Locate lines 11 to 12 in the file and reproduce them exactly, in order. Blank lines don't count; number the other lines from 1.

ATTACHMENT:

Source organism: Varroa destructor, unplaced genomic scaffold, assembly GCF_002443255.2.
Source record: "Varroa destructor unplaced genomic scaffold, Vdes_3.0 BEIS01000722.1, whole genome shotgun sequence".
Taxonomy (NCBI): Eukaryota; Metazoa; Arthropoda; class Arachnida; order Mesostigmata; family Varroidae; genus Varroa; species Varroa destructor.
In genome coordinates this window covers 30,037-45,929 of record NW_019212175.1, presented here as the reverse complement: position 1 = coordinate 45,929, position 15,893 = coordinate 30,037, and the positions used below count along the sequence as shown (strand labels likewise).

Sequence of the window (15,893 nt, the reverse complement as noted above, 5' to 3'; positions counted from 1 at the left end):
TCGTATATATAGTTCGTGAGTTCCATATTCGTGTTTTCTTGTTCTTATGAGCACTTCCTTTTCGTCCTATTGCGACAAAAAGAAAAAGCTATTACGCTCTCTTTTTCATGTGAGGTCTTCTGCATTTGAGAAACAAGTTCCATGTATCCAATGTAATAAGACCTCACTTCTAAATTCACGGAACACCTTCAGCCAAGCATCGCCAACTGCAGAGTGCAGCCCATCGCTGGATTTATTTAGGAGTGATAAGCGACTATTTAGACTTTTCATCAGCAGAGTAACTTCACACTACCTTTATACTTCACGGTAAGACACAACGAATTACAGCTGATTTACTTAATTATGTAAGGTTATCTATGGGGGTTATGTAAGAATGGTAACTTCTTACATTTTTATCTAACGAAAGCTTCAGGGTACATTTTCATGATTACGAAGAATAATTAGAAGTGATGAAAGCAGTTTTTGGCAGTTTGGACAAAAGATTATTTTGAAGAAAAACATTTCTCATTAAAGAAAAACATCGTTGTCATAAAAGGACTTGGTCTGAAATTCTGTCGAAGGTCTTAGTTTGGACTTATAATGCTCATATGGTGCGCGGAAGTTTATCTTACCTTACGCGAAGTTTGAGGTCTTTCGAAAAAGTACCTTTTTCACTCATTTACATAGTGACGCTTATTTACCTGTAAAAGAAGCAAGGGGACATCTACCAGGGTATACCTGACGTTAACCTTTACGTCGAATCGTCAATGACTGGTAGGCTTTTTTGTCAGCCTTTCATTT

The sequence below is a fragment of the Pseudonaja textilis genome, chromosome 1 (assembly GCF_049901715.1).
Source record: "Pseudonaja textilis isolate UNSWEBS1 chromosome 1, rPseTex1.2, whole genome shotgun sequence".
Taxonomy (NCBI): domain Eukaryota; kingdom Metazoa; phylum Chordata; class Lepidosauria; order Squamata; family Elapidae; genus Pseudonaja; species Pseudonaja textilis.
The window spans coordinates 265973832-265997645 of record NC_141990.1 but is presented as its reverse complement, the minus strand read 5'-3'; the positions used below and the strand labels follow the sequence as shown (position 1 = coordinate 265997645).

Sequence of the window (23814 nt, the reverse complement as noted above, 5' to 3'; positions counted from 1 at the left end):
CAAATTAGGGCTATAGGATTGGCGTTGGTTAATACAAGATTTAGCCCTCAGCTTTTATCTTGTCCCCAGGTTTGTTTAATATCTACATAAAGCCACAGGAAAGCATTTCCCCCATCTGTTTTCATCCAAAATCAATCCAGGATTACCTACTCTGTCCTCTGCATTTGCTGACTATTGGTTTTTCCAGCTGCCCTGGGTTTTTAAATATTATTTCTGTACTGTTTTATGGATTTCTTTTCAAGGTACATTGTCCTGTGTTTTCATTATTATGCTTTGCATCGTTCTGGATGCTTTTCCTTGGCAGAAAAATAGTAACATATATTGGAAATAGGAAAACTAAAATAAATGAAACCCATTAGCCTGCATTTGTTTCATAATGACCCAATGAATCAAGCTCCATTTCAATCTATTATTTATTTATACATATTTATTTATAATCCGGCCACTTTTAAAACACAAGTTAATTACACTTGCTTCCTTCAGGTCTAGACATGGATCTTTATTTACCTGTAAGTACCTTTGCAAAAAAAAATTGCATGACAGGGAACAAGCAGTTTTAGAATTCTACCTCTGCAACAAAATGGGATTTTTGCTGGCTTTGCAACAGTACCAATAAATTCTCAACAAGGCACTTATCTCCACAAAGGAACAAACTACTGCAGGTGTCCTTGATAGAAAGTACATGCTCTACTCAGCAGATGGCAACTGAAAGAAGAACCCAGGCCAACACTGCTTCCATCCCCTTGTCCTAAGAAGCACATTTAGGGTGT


Sequence of the window (23814 nt, the reverse complement as noted above, 5' to 3'; positions counted from 1 at the left end):
CAAATTAGGGCTATAGGATTGGCGTTGGTTAATACAAGATTTAGCCCTCAGCTTTTATCTTGTCCCCAGGTTTGTTTAATATCTACATAAAGCCACAGGAAAGCATTTCCCCCATCTGTTTTCATCCAAAATCAATCCAGGATTACCTACTCTGTCCTCTGCATTTGCTGACTATTGGTTTTTCCAGCTGCCCTGGGTTTTTAAATATTATTTCTGTACTGTTTTATGGATTTCTTTTCAAGGTACATTGTCCTGTGTTTTCATTATTATGCTTTGCATCGTTCTGGATGCTTTTCCTTGGCAGAAAAATAGTAACATATATTGGAAATAGGAAAACTAAAATAAATGAAACCCATTAGCCTGCATTTGTTTCATAATGACCCAATGAATCAAGCTCCATTTCAATCTATTATTTATTTATACATATTTATTTATAATCCGGCCACTTTTAAAACACAAGTTAATTACACTTGCTTCCTTCAGGTCTAGACATGGATCTTTATTTACCTGTAAGTACCTTTGCAAAAAAAAATTGCATGACAGGGAACAAGCAGTTTTAGAATTCTACCTCTGCAACAAAATGGGATTTTTGCTGGCTTTGCAACAGTACCAATAAATTCTCAACAAGGCACTTATCTCCACAAAGGAACAAACTACTGCAGGTGTCCTTGATAGAAAGTACATGCTCTACTCAGCAGATGGCAACTGAAAGAAGAACCCAGGCCAACACTGCTTCCATCCCCTTGTCCTAAGAAGCACATTTAGGGTGT